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The pipey notation tells the server which vhost you belong to. Not elegant. Just waybetter than it was previously.

Next I’m excited to play with provider-basedauthentication. Having a pluggable architecture for logging in makes this FTPserver really powerful.

Simple ASP.NET Custom Forms Authentication

So, I’ve been a really happy CSLA.NET user for a while, but I’ve been finding thatgenerating the code has becoming tedious and my development velocity has been slowingdown on my CSLA libraries. And so, rather than getting back involved with blood sacrifice,I figured I’d experiment with another layer in there. I’m currently working up somecode with LLBLGen Pro (becausellblgen lite is for suckers!), and it’s working great….but Rocky made it so easyto do forms authentication with CSLA. It was just a couple’a pages in the book andit worked just fine and ….well…. I don’t understand how it works. Now that I’mnot including his framework, I need to figure it out.

So, follow along with me as we figure it out. Here’s how it’s done.

Step 1: Some configuration

First thing I tried was putting a Label on a form and assigning HttpContext.Current.User.ToString()to it. The result? “System.Security.Principal.WindowsPrincipal”

Right. My application is still out-of-the-box set to Windows authentication (Kerberos.ActiveDirectory. NSA Backdoor.) Let’s change that.


<?xmlversion=”1.0″?> <configuration> <system.web> <authentication mode=”Forms” /> </system.web> </configuration>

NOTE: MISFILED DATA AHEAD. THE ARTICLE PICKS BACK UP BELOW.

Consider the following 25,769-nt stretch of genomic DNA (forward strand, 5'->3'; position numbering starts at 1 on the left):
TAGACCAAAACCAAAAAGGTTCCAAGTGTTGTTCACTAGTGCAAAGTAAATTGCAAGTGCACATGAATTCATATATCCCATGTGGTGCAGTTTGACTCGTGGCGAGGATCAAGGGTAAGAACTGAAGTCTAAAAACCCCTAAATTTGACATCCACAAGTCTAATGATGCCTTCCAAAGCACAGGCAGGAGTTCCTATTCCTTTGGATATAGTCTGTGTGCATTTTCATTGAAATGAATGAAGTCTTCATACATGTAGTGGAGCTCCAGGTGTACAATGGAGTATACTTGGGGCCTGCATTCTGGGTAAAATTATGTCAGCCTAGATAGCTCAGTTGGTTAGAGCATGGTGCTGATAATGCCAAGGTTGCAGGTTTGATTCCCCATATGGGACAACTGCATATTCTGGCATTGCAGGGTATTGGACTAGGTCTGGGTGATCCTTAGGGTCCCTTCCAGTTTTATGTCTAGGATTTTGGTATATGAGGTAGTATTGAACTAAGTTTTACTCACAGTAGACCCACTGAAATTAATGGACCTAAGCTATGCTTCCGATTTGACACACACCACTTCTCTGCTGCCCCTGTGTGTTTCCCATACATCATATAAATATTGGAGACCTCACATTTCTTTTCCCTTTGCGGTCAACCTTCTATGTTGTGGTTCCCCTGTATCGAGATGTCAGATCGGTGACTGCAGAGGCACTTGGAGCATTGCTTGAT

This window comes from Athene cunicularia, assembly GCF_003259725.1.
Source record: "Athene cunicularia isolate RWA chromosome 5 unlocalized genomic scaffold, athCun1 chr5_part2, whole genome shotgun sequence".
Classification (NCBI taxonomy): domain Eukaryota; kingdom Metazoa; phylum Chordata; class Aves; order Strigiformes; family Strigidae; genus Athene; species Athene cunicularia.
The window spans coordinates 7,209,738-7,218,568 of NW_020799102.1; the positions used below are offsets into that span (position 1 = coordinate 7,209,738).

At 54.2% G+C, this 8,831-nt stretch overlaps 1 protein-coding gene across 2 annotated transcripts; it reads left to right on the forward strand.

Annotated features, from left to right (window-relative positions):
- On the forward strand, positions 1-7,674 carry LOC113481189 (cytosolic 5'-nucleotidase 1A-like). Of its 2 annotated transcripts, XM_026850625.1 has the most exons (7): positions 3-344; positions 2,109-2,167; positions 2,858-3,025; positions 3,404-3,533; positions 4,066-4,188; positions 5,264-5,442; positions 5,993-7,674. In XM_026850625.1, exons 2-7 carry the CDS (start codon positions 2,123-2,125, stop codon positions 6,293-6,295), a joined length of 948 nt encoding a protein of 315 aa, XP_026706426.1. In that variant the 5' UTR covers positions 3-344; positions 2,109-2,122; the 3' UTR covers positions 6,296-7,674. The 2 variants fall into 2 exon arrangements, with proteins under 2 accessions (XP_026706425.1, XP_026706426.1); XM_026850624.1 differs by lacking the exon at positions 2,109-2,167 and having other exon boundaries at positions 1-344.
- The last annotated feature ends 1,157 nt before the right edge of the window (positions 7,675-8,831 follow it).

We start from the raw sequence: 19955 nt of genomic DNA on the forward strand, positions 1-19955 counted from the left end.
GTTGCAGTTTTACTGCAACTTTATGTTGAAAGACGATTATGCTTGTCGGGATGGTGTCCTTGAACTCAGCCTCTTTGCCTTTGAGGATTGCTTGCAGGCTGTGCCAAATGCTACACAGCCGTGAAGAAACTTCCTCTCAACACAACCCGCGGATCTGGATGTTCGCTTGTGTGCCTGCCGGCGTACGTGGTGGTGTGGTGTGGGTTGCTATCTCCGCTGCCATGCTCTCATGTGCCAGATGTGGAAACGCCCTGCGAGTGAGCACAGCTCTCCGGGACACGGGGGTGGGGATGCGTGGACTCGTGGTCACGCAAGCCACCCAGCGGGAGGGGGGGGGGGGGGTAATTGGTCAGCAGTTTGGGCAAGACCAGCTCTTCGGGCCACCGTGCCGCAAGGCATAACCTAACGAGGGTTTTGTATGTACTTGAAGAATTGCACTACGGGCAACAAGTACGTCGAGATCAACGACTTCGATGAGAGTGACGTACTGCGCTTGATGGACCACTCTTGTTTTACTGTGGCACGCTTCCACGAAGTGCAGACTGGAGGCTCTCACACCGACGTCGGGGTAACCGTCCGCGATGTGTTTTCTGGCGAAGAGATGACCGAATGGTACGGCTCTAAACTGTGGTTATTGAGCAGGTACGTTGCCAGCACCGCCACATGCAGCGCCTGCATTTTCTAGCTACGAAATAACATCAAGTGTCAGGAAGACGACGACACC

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Good. What’s in that label now? “System.Security.Principal.GenericPrincipal” Muchbetter.

Step 2: The Password is ‘Joshua’!

This step is a big one. There are 27 members defined in the MembershipProvider contract,so go get some coffee, lithium, and a rotisserie chicken, and we’ll get started.

Make a new class, call it MyMembershipProvider.cs. Make it extend MembershipProvider:


using System; using System.Web.Security; using System.Web; namespace Website1{ public class MyMembershipProvider: MembershipProvider

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Go ahead and let Visual Studio define all of the inherited members. We’re only goingto change one:


public override bool ValidateUser(string username, string password){ return true;}

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Now we’ve got another little configuration change to make.


<configuration> <system.web> <authentication mode=”Forms” /> <membership defaultProvider=”HscMembershipProvider”> <providers> <add name=”MyMembershipProvider” type=”Website1.MyMembershipProvider” enablePasswordRetrieval=”false” enablePasswordReset=”false” requiresQuestionAndAnswer=”false” applicationName=”/” requiresUniqueEmail=”false” passwordFormat=”Clear” /> </providers> </membership> </system.web> </configuration>

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Go head and drop a Login control and a LoginStatus on the form and try it out. Itlogs you in! No matter what you enter! Sure, you could put in some code that checksagainst your database to see if people are allowed in or not, but that’s just elitist,isn’t it? Creating an ‘In-group’ and an ‘Out-group’ and segregating them? Next thing,you’ll be wanting to beat up blue eyed people because they prefer Lord of the Ringsto Star Wars. Well, if you’re going to put in some authentication code, go for it.I won’t stop you.

Step 3: The Principal’s Orifice

Ok. So there’s a little gotcha at this point. If all you’re looking for is a loginand password check…then it’s time to feed your brain to the zombies, ’cause youwon’t need it anymore. But if you want more than just a username logged in, we’vego some stuff to do. Forms auth never gives you anything but the GenericPrincipal.It will be marked ‘IsAuthenticated’ if it is…and you can use the Roles providerto fill in the roles if you want. It also looks like it’s possible to fill in theroles manually using an event handler in Global.asax.